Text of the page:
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Defaulting promoters cannot misuse ‘special situation funds’ to surreptitiously buy into their companies to retain control. Market regulator Securities and Board of India (Sebi) on Tuesday proposed that if the investment in the special situation fund (SSF) is by a defaulter, then the fund should not invest in a company where the investor is also a promoter or a shareholder.

This was proposed by Sebi in a consultation paper on changes in the regulatory framework for special situation funds (SSF).

SSF are funds that acquire distressed loans and Sebi classifies them as subcategory of Alternate Investment Funds.

Sebi stated “The AIF regulations to specify that SSFs shall not invest in or acquire a special situation asset if any of its investors is disqualified in terms of Section 29A of IBC (Insolvency and Bankruptcy Code) in relation to such special situation asset.”

Section 29A of IBC bars defaulting promoters or their relatives from acquiring their own company or any other company unless they repay their entire unpaid debt. The Sebi’s move is to prevent defaulting promoters from regaining control over their companies by acquiring assets at a steep discount from banks using the AIF route, said a senior bank official.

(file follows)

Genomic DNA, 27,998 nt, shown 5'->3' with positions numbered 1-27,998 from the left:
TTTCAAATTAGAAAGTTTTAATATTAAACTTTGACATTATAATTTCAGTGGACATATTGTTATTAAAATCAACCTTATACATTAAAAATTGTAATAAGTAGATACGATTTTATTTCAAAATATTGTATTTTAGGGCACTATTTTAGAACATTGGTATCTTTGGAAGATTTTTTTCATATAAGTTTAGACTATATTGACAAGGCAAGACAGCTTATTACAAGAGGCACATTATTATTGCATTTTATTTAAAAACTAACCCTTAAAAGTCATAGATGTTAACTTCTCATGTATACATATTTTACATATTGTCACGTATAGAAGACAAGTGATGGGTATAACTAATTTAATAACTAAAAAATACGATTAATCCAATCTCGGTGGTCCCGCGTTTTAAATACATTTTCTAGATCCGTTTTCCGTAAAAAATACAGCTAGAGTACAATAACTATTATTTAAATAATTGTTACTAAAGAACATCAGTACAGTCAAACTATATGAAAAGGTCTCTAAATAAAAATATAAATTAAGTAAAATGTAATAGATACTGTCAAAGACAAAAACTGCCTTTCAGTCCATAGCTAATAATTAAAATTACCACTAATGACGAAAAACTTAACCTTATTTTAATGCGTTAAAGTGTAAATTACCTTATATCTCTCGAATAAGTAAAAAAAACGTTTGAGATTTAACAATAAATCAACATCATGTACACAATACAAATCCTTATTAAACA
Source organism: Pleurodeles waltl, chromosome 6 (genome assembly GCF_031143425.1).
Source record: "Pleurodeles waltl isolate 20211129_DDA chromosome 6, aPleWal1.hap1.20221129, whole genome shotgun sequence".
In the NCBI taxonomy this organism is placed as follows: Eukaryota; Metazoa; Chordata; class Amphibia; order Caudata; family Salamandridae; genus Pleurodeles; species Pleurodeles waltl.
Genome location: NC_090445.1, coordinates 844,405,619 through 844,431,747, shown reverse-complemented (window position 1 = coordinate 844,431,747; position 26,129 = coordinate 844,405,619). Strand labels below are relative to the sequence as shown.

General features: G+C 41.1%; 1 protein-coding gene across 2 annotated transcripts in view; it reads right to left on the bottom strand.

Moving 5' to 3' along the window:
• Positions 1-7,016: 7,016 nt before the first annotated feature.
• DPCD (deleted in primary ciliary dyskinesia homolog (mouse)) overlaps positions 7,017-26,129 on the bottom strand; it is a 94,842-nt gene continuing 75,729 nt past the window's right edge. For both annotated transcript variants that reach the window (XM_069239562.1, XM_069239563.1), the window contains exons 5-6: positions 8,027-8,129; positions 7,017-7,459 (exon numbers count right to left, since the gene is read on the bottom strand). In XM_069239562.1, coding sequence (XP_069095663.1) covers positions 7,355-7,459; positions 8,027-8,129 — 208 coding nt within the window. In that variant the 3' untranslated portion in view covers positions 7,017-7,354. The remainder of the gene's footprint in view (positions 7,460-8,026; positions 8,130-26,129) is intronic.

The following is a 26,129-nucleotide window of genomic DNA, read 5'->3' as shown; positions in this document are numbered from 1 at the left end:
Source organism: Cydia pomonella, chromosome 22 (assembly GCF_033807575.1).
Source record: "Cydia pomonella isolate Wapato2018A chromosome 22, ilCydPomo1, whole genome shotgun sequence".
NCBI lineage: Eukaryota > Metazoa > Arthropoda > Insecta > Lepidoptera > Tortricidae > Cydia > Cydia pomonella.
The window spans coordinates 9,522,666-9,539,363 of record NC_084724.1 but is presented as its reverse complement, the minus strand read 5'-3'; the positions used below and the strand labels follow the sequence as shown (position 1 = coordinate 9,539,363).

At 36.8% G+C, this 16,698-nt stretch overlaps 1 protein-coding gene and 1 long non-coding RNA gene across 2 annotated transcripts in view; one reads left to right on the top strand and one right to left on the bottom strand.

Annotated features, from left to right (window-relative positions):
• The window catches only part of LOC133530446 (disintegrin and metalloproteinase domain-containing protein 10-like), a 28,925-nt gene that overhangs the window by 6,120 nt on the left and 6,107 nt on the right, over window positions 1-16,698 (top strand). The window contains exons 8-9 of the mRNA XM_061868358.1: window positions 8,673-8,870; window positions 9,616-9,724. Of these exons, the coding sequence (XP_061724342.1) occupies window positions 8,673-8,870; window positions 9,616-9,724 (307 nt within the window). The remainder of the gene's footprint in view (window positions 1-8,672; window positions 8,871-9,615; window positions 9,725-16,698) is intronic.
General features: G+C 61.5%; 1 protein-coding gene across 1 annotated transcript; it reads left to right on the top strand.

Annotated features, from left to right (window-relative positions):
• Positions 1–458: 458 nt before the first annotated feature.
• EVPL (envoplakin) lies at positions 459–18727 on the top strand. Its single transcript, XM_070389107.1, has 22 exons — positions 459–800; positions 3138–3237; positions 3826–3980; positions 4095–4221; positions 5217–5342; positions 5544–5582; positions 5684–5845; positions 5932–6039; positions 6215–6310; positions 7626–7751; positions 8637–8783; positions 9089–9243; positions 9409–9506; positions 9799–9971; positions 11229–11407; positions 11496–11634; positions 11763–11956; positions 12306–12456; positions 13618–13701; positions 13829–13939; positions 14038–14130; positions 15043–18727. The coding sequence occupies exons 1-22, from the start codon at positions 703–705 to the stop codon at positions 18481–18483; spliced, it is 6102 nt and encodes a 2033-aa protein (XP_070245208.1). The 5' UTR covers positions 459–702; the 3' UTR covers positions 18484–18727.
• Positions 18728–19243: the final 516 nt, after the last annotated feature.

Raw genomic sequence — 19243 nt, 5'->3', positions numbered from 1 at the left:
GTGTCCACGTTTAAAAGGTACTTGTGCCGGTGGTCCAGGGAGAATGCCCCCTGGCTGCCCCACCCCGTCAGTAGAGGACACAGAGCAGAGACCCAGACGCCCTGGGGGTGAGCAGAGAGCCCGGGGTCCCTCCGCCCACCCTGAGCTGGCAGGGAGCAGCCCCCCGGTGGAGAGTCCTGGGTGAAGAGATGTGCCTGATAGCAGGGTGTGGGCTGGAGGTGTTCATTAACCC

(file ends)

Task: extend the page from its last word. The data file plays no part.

Sebi is also aiming to tighter control over the operations of SSF and have thus suggested that SSF shares data and be monitored by them and the Reserve Bank of India. The data sharing would include information on investors, manager/sponsors, assets invested and financing. “Suitable enabling clauses to enable RBI to call information directly from SSFs, if required, may also be incorporated,” it said.

SSFs shall submit information to a trade reporting platform notified by RBI. “SSFs shall also submit to RBI any information as may be required by RBI,” Sebi suggested.

“The concern relating to economic interest getting transferred to a person disqualified in terms of Section 29A of IBC may exist for SSFs investing in all special situation assets, and may not be limited to SSFs acquiring stressed loans. Thus, it is felt appropriate that the due diligence requirement in terms of Section 29A of IBC may be mandated on all SSFs, irrespective of the type of special situation asset they invest in,” the consultation paper said.

At present, AIF can not invest in associates and Sebi said that this safeguard was introduced to address the concern of possible round-tripping of funds in terms of SSFs acquiring stressed loans from their associates.

Associates are limited liability partnership or a body corporate which holds 15% equity share capital or partnership interest.

  • Published On Nov 29, 2023 at 11:51 AM IST

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